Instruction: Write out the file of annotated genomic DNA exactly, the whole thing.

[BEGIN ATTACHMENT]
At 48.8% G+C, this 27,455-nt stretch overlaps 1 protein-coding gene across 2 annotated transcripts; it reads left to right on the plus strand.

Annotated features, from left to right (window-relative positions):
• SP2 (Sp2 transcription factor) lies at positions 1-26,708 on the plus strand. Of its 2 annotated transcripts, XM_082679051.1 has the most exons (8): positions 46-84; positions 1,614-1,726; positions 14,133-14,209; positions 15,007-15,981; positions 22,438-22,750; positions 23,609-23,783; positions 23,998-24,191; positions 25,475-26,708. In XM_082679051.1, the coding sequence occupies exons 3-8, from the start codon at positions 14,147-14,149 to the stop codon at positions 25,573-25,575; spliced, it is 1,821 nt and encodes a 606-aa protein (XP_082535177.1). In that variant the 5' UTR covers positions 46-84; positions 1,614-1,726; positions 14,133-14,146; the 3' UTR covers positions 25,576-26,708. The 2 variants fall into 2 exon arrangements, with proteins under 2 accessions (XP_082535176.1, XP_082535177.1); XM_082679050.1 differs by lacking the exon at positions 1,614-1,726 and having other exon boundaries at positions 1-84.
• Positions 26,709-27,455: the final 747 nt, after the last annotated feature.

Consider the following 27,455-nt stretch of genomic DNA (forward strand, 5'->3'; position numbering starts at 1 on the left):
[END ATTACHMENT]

At 48.8% G+C, this 27,455-nt stretch overlaps 1 protein-coding gene across 2 annotated transcripts; it reads left to right on the plus strand.

Annotated features, from left to right (window-relative positions):
• SP2 (Sp2 transcription factor) lies at positions 1-26,708 on the plus strand. Of its 2 annotated transcripts, XM_082679051.1 has the most exons (8): positions 46-84; positions 1,614-1,726; positions 14,133-14,209; positions 15,007-15,981; positions 22,438-22,750; positions 23,609-23,783; positions 23,998-24,191; positions 25,475-26,708. In XM_082679051.1, the coding sequence occupies exons 3-8, from the start codon at positions 14,147-14,149 to the stop codon at positions 25,573-25,575; spliced, it is 1,821 nt and encodes a 606-aa protein (XP_082535177.1). In that variant the 5' UTR covers positions 46-84; positions 1,614-1,726; positions 14,133-14,146; the 3' UTR covers positions 25,576-26,708. The 2 variants fall into 2 exon arrangements, with proteins under 2 accessions (XP_082535176.1, XP_082535177.1); XM_082679050.1 differs by lacking the exon at positions 1,614-1,726 and having other exon boundaries at positions 1-84.
• Positions 26,709-27,455: the final 747 nt, after the last annotated feature.

Consider the following 27,455-nt stretch of genomic DNA (forward strand, 5'->3'; position numbering starts at 1 on the left):